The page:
Wednesday, 15 March 2017


"Surmounting difficulty is the crucible that forms character." Tony Robbins

In January, 2005, Jim underwent knee replacement surgery. Six months later, relatively pain free and in great shape, he was climbing 'munroes' with me in Glencoe, Scotland. Thus in June, 2014, when hip replacement surgery was recommended, Jim had no qualms. Same hospital, same surgeon, a surgery considered not as extreme as knee replacement.....what could possibly go wrong?

"That's not right,"commented our very observant physiotherapist friend Cathy when she and her husband David visited Jim the day after his surgery. What Cathy had noted was that Jim's right foot on his affected leg lay on his hospital bed at ninety degrees to his left foot. Using a pillow, she immediately propped the foot up to vertical. That would be Clue #1. Oh, Cathy, we should have listened then!

A year later, strolling the beach at their cottage, Cathy nodded towards Jim who was walking ahead with David. "Something is definitely wrong, Daf; his stride is totally off. He needs to go back to his surgeon." Jim now walked with his right foot at a forty-five degree angle to his left. That would be Clue #2.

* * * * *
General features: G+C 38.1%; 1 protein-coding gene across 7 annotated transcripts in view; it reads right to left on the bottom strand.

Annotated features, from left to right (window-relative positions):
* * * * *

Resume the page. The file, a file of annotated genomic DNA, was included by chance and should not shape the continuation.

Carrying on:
Clue #3? Despite extensive therapy and ongoing corrective exercises, the tendency of Jim's right foot to remain now at ninety degrees to his left plus his discomfort and pain when tempting to pull it in parallel to his other foot, increased. Then the tripping began. After a bad fall in Newfoundland and two severe stumbles at home, Jim reverted to using a cane, but now his hip discomfort and pain became constant and grew in intensity. A solid night's sleep was a rare luxury for him.

Long story short, almost three years after the original surgery, after countless X-rays and MRI's, a second medical opinion at Sunnybrook's Holland Centre diagnosed the problem - two muscle groups were never re-attached during the initial hip replacement surgery. Whaaaaaat?